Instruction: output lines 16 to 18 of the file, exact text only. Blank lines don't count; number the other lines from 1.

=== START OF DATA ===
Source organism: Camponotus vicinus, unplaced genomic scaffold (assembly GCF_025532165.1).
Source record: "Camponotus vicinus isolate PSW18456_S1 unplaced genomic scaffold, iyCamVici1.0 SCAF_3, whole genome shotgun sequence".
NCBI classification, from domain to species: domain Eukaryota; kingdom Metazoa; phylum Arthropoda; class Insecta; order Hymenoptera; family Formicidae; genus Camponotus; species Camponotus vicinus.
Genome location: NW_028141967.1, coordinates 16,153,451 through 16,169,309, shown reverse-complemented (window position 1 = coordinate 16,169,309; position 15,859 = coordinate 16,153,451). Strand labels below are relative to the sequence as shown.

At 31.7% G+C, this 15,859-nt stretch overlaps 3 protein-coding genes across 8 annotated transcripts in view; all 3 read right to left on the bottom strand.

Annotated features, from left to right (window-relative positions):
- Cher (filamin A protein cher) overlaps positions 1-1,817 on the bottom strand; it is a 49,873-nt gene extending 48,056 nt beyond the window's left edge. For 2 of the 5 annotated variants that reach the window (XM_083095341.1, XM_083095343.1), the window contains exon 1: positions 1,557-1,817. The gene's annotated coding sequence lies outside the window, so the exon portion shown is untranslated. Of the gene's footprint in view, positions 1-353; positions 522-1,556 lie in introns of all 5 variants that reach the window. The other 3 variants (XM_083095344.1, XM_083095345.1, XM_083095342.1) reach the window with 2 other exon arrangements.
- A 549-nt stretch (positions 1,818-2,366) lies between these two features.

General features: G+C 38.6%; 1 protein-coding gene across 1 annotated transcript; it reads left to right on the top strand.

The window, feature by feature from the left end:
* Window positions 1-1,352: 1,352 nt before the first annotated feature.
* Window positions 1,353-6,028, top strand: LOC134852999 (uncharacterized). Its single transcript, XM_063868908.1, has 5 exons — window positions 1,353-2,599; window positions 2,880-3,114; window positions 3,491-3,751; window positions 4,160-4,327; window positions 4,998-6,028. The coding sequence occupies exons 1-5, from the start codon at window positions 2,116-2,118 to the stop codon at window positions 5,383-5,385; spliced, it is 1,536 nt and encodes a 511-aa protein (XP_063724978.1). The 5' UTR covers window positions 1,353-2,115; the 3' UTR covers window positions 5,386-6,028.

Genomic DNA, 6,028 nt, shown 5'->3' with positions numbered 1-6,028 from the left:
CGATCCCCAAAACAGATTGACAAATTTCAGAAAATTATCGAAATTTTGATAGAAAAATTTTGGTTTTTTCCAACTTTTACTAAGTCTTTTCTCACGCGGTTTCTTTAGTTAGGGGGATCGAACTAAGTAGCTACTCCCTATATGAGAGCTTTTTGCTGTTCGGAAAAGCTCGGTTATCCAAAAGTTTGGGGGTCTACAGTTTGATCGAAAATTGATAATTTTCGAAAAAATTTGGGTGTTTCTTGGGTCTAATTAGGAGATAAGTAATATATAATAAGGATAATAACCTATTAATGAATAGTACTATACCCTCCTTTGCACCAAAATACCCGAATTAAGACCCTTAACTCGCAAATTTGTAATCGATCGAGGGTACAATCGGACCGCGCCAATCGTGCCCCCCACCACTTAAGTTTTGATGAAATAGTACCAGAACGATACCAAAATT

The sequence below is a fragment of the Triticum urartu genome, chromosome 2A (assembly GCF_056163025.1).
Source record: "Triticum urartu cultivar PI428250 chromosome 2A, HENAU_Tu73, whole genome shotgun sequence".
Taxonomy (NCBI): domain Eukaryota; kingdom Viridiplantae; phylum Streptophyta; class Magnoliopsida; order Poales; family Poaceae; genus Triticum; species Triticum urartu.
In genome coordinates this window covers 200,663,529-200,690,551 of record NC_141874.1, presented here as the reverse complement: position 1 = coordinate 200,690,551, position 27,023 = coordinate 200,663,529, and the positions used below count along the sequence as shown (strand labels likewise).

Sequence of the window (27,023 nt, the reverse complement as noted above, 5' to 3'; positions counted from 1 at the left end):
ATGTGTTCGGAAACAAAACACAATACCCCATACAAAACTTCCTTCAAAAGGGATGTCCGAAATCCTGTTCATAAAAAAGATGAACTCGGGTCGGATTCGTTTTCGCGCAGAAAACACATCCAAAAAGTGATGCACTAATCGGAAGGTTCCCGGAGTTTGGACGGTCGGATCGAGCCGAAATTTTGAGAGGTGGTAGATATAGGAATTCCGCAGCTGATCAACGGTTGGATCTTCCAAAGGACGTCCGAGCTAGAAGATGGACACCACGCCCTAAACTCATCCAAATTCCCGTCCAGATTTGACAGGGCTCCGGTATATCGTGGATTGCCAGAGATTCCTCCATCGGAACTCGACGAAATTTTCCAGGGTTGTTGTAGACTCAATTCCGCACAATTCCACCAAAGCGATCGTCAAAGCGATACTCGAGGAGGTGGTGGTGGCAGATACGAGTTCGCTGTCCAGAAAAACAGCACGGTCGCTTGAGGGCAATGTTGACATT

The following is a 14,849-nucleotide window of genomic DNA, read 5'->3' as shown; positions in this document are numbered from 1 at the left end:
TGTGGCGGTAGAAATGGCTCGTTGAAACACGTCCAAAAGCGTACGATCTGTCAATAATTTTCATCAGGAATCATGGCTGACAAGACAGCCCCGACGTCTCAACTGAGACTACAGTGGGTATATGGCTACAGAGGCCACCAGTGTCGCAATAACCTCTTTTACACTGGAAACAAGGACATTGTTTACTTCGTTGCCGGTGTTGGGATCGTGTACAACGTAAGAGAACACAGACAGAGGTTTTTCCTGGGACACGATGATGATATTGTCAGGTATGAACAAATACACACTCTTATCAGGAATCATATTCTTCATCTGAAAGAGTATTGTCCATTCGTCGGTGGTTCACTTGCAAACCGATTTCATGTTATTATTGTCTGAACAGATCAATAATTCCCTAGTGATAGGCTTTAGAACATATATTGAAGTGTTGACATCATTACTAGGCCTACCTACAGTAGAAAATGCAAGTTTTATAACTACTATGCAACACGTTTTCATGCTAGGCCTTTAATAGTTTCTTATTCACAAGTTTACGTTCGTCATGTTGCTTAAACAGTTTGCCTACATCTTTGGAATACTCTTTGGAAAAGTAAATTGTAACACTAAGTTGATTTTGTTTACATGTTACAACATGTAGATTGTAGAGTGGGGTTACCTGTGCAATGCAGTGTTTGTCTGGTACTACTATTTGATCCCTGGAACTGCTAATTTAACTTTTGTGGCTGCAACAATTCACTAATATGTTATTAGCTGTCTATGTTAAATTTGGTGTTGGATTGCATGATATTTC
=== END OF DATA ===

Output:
Source record: "Triticum urartu cultivar PI428250 chromosome 2A, HENAU_Tu73, whole genome shotgun sequence".
Taxonomy (NCBI): domain Eukaryota; kingdom Viridiplantae; phylum Streptophyta; class Magnoliopsida; order Poales; family Poaceae; genus Triticum; species Triticum urartu.
In genome coordinates this window covers 200,663,529-200,690,551 of record NC_141874.1, presented here as the reverse complement: position 1 = coordinate 200,690,551, position 27,023 = coordinate 200,663,529, and the positions used below count along the sequence as shown (strand labels likewise).